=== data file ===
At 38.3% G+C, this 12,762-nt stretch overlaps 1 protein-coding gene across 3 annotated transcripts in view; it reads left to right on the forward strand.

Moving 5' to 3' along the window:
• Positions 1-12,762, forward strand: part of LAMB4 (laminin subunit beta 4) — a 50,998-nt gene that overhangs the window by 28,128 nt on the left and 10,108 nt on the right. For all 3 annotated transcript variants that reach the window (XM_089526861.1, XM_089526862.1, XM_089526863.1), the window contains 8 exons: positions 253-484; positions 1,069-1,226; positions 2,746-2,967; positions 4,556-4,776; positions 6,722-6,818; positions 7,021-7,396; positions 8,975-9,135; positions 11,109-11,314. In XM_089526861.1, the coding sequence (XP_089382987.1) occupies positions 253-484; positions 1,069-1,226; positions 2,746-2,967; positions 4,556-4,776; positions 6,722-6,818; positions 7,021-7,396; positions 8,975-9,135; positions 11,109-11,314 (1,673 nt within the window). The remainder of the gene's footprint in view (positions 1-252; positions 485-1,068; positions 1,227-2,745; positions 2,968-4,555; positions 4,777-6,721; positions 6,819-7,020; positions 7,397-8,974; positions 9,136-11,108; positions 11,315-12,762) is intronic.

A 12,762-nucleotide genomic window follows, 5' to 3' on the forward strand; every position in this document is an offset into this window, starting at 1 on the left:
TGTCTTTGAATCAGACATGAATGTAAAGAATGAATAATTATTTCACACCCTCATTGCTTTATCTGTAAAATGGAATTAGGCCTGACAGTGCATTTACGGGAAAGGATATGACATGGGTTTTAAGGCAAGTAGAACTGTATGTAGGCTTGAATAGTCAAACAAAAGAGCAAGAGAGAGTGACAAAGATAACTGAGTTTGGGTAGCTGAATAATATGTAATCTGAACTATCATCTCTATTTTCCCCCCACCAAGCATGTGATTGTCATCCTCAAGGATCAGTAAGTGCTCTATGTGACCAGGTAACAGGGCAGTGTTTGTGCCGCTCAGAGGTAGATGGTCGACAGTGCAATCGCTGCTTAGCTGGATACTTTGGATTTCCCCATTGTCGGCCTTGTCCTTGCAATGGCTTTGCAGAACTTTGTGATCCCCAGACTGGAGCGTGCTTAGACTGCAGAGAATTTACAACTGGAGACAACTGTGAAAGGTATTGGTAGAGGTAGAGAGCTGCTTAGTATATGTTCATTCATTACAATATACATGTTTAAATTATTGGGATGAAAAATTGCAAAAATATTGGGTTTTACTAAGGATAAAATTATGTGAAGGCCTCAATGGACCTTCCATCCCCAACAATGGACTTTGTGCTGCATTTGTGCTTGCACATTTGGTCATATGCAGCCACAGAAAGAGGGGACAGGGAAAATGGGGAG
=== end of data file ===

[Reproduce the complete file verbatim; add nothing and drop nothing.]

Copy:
At 38.3% G+C, this 12,762-nt stretch overlaps 1 protein-coding gene across 3 annotated transcripts in view; it reads left to right on the forward strand.

Moving 5' to 3' along the window:
• Positions 1-12,762, forward strand: part of LAMB4 (laminin subunit beta 4) — a 50,998-nt gene that overhangs the window by 28,128 nt on the left and 10,108 nt on the right. For all 3 annotated transcript variants that reach the window (XM_089526861.1, XM_089526862.1, XM_089526863.1), the window contains 8 exons: positions 253-484; positions 1,069-1,226; positions 2,746-2,967; positions 4,556-4,776; positions 6,722-6,818; positions 7,021-7,396; positions 8,975-9,135; positions 11,109-11,314. In XM_089526861.1, the coding sequence (XP_089382987.1) occupies positions 253-484; positions 1,069-1,226; positions 2,746-2,967; positions 4,556-4,776; positions 6,722-6,818; positions 7,021-7,396; positions 8,975-9,135; positions 11,109-11,314 (1,673 nt within the window). The remainder of the gene's footprint in view (positions 1-252; positions 485-1,068; positions 1,227-2,745; positions 2,968-4,555; positions 4,777-6,721; positions 6,819-7,020; positions 7,397-8,974; positions 9,136-11,108; positions 11,315-12,762) is intronic.

A 12,762-nucleotide genomic window follows, 5' to 3' on the forward strand; every position in this document is an offset into this window, starting at 1 on the left:
TGTCTTTGAATCAGACATGAATGTAAAGAATGAATAATTATTTCACACCCTCATTGCTTTATCTGTAAAATGGAATTAGGCCTGACAGTGCATTTACGGGAAAGGATATGACATGGGTTTTAAGGCAAGTAGAACTGTATGTAGGCTTGAATAGTCAAACAAAAGAGCAAGAGAGAGTGACAAAGATAACTGAGTTTGGGTAGCTGAATAATATGTAATCTGAACTATCATCTCTATTTTCCCCCCACCAAGCATGTGATTGTCATCCTCAAGGATCAGTAAGTGCTCTATGTGACCAGGTAACAGGGCAGTGTTTGTGCCGCTCAGAGGTAGATGGTCGACAGTGCAATCGCTGCTTAGCTGGATACTTTGGATTTCCCCATTGTCGGCCTTGTCCTTGCAATGGCTTTGCAGAACTTTGTGATCCCCAGACTGGAGCGTGCTTAGACTGCAGAGAATTTACAACTGGAGACAACTGTGAAAGGTATTGGTAGAGGTAGAGAGCTGCTTAGTATATGTTCATTCATTACAATATACATGTTTAAATTATTGGGATGAAAAATTGCAAAAATATTGGGTTTTACTAAGGATAAAATTATGTGAAGGCCTCAATGGACCTTCCATCCCCAACAATGGACTTTGTGCTGCATTTGTGCTTGCACATTTGGTCATATGCAGCCACAGAAAGAGGGGACAGGGAAAATGGGGAG